A California-based closing services firm is attempting to make major inroads into the Home Equity Conversion Mortgage space by launching a new training program for notaries.
The Closing Exchange released an online reverse mortgage educational program in October and began advertising in earnest last month, according to CEO Alan Frelix. So far, they’ve already seen 1,000 notaries take advantage of the program, which highlights the key differences between the forward and reverse closing processes.
“We think it’s an opportunity for the reverse mortgage industry to have a trained and vetted panel of notary signing agents who understand, from end-to-end, what the process needs to be like,” Frelix told RMD.
The free online course includes three tests that walk the notaries through a variety of specific concerns that notaries may face when working with HECM clients: For instance, unlike forward-mortgage transactions, the paperwork signings may occur directly in a consumer’s home instead of a lender’s office. Notaries are told to be deliberate in explaining all of the documents to the senior, and are also warned in advance that the closing process can take upwards of two hours.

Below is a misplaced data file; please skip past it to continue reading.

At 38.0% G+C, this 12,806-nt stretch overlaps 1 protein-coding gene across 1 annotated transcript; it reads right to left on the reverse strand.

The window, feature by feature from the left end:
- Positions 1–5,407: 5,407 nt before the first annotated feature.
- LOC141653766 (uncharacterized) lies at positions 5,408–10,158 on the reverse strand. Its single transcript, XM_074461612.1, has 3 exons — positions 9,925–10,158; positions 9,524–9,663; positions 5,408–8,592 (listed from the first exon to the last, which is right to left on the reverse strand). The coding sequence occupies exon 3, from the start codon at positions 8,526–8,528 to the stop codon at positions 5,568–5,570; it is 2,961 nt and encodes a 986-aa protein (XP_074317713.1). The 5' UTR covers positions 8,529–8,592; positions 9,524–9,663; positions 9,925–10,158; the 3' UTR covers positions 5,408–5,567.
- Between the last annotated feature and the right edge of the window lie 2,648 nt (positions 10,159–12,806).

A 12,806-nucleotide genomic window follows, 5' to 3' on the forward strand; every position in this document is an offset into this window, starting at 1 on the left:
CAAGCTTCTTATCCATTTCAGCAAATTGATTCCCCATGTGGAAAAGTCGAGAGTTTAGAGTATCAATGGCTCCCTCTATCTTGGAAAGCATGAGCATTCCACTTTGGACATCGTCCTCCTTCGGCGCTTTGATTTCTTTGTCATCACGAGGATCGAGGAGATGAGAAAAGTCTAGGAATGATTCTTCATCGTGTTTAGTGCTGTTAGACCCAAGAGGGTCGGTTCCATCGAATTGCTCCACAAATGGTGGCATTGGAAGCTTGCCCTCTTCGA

“It’s not going to be like a typical forward mortgage, where you’re going to get in and out,” Frelix said.
Formerly the head of Bank of America’s title platform, Frelix was a founding member of the Signing Professionals Workgroup, an offshoot of the National Notary Association that oversees a code of conduct for notaries as well as the criteria for annual background screenings.
Frelix sought to build his own closing company, starting with the acquisitions of Notary Direct and Skye Closings this year, which created a network of 60,000 notaries from around the country — including a base of those with HECM experience. After clients expressed an interest in having the same notaries handle applications and closings, he decided to focus on a reverse mortgage training program.
Though he couldn’t name names, Frelix said the Closing Exchange works with two of the top-10 reverse mortgage lenders in the industry, along with two top title agencies in the space. Those lenders and title agencies pay the Closing Exchange for access to its network of notaries, who serve as independent contractors.
The company has a goal of making reverse mortgage closings a key part of its business, with HECM specialists trained in the intricacies of the reverse mortgage product accounting for 10% of its overall roster.
“That’s standard practice — the pace and the expectation and the attitude of interacting with the senior,” Frelix said.
Written by Alex SpankoPrint Article